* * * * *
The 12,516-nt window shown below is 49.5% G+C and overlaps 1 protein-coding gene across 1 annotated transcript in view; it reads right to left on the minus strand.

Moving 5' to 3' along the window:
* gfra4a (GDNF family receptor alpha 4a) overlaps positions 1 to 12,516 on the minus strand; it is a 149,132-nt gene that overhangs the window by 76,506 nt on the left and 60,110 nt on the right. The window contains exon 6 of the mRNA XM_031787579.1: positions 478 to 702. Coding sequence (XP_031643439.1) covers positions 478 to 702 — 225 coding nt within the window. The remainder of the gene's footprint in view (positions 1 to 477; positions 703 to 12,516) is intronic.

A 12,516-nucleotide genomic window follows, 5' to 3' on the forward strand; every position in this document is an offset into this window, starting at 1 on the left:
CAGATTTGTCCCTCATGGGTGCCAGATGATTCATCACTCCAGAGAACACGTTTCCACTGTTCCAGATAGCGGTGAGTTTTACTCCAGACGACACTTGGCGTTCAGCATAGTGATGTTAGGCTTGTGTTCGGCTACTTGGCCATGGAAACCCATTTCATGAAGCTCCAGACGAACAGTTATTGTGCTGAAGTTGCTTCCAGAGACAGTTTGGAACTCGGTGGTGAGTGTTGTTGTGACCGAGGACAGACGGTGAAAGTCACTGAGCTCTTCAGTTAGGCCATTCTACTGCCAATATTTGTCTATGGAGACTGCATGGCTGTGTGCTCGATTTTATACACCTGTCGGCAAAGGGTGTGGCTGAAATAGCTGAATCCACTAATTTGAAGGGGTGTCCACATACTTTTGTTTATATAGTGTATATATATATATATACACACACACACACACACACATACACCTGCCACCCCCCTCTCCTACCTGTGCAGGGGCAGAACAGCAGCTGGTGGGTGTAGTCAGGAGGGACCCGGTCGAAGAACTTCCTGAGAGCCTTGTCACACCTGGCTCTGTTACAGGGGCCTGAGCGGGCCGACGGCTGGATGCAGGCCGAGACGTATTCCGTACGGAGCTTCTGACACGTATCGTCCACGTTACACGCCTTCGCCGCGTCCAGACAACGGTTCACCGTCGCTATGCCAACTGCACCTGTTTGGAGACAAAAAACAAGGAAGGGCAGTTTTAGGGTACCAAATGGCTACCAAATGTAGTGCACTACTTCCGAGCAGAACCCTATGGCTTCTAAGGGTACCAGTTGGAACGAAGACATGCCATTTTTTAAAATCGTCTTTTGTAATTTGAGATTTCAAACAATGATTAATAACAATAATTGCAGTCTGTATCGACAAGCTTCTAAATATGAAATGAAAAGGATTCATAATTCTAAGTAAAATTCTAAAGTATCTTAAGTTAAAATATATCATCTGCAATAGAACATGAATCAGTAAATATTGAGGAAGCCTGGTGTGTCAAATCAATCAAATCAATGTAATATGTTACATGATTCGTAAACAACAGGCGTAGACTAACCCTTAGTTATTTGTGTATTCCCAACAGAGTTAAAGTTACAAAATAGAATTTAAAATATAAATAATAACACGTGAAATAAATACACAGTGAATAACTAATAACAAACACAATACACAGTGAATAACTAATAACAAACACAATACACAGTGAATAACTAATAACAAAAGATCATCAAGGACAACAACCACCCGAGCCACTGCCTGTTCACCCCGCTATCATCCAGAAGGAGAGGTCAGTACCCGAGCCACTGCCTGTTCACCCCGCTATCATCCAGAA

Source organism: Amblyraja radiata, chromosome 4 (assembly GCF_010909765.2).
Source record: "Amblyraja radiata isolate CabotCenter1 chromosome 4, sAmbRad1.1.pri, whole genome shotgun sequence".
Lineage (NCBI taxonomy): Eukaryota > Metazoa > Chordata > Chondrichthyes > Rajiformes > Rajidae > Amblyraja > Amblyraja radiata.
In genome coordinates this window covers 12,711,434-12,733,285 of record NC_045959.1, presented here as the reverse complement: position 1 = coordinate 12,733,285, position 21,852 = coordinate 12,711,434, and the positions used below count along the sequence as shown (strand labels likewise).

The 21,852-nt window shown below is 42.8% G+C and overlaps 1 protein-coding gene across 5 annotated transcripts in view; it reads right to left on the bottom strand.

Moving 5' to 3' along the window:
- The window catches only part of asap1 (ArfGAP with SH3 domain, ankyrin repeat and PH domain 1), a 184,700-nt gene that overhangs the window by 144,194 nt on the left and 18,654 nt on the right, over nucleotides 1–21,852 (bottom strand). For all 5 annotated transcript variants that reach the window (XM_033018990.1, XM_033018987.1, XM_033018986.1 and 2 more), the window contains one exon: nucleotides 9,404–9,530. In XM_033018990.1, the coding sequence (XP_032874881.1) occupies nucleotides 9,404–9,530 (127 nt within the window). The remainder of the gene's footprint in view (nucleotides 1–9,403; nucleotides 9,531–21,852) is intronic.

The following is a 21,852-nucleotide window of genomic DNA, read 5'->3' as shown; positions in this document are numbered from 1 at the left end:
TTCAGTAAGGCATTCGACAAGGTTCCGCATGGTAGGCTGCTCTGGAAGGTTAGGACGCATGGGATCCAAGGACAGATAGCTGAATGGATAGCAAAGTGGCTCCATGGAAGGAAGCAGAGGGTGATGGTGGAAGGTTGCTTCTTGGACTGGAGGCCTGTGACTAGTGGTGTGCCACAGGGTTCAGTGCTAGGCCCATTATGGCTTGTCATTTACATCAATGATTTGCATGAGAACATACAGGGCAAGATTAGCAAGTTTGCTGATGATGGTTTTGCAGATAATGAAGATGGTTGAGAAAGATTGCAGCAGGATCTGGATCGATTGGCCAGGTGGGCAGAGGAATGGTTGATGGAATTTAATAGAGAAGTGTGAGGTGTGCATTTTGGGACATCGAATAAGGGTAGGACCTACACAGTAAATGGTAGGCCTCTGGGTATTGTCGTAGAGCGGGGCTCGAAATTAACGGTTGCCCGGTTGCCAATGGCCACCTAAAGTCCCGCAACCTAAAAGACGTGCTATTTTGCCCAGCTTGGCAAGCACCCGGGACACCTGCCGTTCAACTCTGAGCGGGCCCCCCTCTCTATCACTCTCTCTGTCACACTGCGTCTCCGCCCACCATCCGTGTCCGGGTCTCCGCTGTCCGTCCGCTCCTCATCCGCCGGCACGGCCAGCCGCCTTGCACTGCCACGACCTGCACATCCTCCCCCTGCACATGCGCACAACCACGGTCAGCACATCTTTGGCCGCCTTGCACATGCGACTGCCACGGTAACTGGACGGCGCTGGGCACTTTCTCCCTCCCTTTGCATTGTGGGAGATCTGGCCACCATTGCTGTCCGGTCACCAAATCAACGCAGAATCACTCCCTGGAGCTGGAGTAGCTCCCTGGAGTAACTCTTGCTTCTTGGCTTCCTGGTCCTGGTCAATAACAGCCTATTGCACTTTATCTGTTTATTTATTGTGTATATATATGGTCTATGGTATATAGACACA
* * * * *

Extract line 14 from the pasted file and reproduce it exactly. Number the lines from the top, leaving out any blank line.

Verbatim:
TTCAGTAAGGCATTCGACAAGGTTCCGCATGGTAGGCTGCTCTGGAAGGTTAGGACGCATGGGATCCAAGGACAGATAGCTGAATGGATAGCAAAGTGGCTCCATGGAAGGAAGCAGAGGGTGATGGTGGAAGGTTGCTTCTTGGACTGGAGGCCTGTGACTAGTGGTGTGCCACAGGGTTCAGTGCTAGGCCCATTATGGCTTGTCATTTACATCAATGATTTGCATGAGAACATACAGGGCAAGATTAGCAAGTTTGCTGATGATGGTTTTGCAGATAATGAAGATGGTTGAGAAAGATTGCAGCAGGATCTGGATCGATTGGCCAGGTGGGCAGAGGAATGGTTGATGGAATTTAATAGAGAAGTGTGAGGTGTGCATTTTGGGACATCGAATAAGGGTAGGACCTACACAGTAAATGGTAGGCCTCTGGGTATTGTCGTAGAGCGGGGCTCGAAATTAACGGTTGCCCGGTTGCCAATGGCCACCTAAAGTCCCGCAACCTAAAAGACGTGCTATTTTGCCCAGCTTGGCAAGCACCCGGGACACCTGCCGTTCAACTCTGAGCGGGCCCCCCTCTCTATCACTCTCTCTGTCACACTGCGTCTCCGCCCACCATCCGTGTCCGGGTCTCCGCTGTCCGTCCGCTCCTCATCCGCCGGCACGGCCAGCCGCCTTGCACTGCCACGACCTGCACATCCTCCCCCTGCACATGCGCACAACCACGGTCAGCACATCTTTGGCCGCCTTGCACATGCGACTGCCACGGTAACTGGACGGCGCTGGGCACTTTCTCCCTCCCTTTGCATTGTGGGAGATCTGGCCACCATTGCTGTCCGGTCACCAAATCAACGCAGAATCACTCCCTGGAGCTGGAGTAGCTCCCTGGAGTAACTCTTGCTTCTTGGCTTCCTGGTCCTGGTCAATAACAGCCTATTGCACTTTATCTGTTTATTTATTGTGTATATATATGGTCTATGGTATATAGACACA